WHEN Activision, a big games publisher, released “Destiny” on September 9th, it was not just covered in the gaming press. Many newspapers commented on the game’s eye-watering budget, reported to be around $500m. How could a video game cost half a billion dollars to make? The truth is, it didn’t—Activision hopes that “Destiny” will become the first game in a long-running franchise, and $500m is the amount the firm has set aside to make that happen. But game budgets are, nonetheless, swelling. Developers and publishers are coy about releasing specific numbers, but budgets of tens of millions of dollars are not uncommon. The biggest, most polished games can cost hundreds of millions. “Star Wars: The Old Republic”, an online game released in 2011, is reputed to have cost between $150m and $200m. “Grand Theft Auto V”, which came out two years later, reputedly cost $265m. These are numbers on the same scale as blockbuster Hollywood films. Why have games become so expensive to make?
One reason is Moore’s law. Computer graphics have come on enormously in the past 20 years. The picture above compares the graphics of “Doom”, a seminal shooter released in 1993, developed by a handful of friends, with those of “Destiny”, which was developed by Bungie Software, a firm that employs around 500 people. With a few exceptions (such as “SpeedTree”, a piece of software that automates the creation of realistic-looking trees), all of the art in a video game is hand-crafted. As characters, items, levels and visual effects have become more intricate and detailed, developers have had little choice but to throw more and more artists at the problem. Another reason costs are rising is the increasing professionalism of the industry. These days, Hollywood actors are hired (and paid handsomely) to voice characters. The biggest developers market-test their products to destruction. Like political parties honing a slogan, they offer snippets of gameplay to focus groups. If anything is found to be too difficult, too obscure or simply not fun, it is sent back to be re-done. That kind of quality control costs serious money.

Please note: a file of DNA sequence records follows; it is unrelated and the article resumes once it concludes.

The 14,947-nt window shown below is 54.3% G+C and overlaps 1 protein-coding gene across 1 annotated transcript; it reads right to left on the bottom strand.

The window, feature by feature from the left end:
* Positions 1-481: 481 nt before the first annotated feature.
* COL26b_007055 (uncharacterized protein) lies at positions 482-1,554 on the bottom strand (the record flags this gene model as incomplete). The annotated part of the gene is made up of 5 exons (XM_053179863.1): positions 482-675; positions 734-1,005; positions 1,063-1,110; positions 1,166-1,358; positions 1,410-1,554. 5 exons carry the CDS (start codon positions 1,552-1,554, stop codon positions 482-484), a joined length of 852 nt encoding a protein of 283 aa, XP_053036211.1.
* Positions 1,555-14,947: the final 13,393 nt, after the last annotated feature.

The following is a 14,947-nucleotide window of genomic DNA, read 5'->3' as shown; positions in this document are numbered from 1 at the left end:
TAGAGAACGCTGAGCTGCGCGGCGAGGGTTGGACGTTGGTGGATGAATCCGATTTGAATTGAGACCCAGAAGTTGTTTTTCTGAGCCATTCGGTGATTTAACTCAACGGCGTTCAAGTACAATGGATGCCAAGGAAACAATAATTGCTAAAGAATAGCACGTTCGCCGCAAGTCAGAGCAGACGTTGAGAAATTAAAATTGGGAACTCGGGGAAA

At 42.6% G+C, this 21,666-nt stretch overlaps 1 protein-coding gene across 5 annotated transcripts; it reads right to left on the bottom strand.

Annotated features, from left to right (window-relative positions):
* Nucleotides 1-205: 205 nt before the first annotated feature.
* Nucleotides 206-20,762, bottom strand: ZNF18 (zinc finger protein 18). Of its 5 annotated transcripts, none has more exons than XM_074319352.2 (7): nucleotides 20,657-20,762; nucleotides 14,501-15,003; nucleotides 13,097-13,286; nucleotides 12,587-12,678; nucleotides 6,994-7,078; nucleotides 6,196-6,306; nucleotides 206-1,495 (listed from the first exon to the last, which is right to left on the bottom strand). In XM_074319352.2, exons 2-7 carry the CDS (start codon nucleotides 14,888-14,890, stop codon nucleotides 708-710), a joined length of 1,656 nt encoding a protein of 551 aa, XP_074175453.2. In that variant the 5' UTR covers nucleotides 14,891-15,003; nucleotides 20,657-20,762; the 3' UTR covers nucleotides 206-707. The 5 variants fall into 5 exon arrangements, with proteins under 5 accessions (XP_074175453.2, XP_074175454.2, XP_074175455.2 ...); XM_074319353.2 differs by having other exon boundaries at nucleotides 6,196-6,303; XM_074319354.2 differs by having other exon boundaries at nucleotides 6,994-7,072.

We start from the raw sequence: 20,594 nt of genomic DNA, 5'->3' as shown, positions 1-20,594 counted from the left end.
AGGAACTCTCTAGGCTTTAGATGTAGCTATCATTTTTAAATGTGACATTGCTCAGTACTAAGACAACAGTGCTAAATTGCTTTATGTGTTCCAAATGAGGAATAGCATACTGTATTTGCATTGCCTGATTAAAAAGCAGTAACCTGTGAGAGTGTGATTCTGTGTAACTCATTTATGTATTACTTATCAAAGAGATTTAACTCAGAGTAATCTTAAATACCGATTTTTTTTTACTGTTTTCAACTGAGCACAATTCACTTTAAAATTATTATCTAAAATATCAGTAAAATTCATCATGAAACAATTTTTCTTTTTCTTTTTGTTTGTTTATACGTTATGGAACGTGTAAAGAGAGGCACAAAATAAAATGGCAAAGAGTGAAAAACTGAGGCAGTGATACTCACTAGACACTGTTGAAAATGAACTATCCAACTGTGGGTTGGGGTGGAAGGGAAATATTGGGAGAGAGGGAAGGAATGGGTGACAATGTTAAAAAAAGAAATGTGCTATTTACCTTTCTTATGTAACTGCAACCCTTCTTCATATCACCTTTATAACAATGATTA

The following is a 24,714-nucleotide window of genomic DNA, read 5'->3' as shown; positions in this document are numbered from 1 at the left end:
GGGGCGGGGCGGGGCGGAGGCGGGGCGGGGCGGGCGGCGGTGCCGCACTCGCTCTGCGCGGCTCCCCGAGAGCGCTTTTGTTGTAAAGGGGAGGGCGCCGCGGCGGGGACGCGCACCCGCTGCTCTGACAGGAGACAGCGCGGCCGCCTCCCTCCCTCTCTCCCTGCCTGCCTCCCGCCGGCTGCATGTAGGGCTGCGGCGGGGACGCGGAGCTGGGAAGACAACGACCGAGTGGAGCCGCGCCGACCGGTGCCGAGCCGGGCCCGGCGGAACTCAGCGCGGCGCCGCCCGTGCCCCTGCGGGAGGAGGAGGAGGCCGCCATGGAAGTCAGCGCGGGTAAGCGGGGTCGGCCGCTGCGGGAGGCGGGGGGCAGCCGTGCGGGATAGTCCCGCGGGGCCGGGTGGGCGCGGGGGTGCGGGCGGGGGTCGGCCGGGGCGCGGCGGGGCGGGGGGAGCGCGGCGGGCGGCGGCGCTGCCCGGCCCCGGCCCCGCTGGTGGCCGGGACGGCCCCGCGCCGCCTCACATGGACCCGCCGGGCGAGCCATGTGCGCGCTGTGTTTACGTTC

Though my write up consisted of several pages of math, the Globe & Mail went for the (important) bottom line 🙂 as you can read here:
The price bidders submitted made up 40 per cent of the final score for each finalist. “The money amount was not given a proportionate weight,” suggested Michael Soltys, a professor in McMaster’s computing and software department (Mr. Soltys is also a consultant for a company that is owned by Reilly Security).
Other newspaper stories on the Pan Am bidding process:
Plenty of big software firms—and ones in other industries—are developing cloud strategies too. But few have been as bold in their approach as Adobe. “The transformation of its business model has been pretty drastic,” says Brent Thill of UBS, an investment bank. So has the transformation of its bottom line. Instead of forking out up to $2,600 for Creative Suite, its flagship design package, on a disc, customers can now use its Creative Cloud service, which offers the same applications (plus a few additional ones) online, with a 12-month subscription costing $50 a month, or a month-by-month fee of $75. This has caused Adobe’s profits to crater in the short term, but investors are betting that they will rebound over time, as the subscription model attracts many new customers who had balked at the prices of its packaged software.
THESE are halcyon days in Silicon Valley and other hives of entrepreneurship around the world. Barely a week goes by without some newly minted billionaire hitting the headlines and some bizarrely named young company getting an eye-wateringly high valuation from financiers. But for every starry success there will be a multitude of failures, and it is easy to forget that the job of an entrepreneur is often nasty, brutish and in danger of being cut short by impatient investors, rebellious co-founders and other hazards.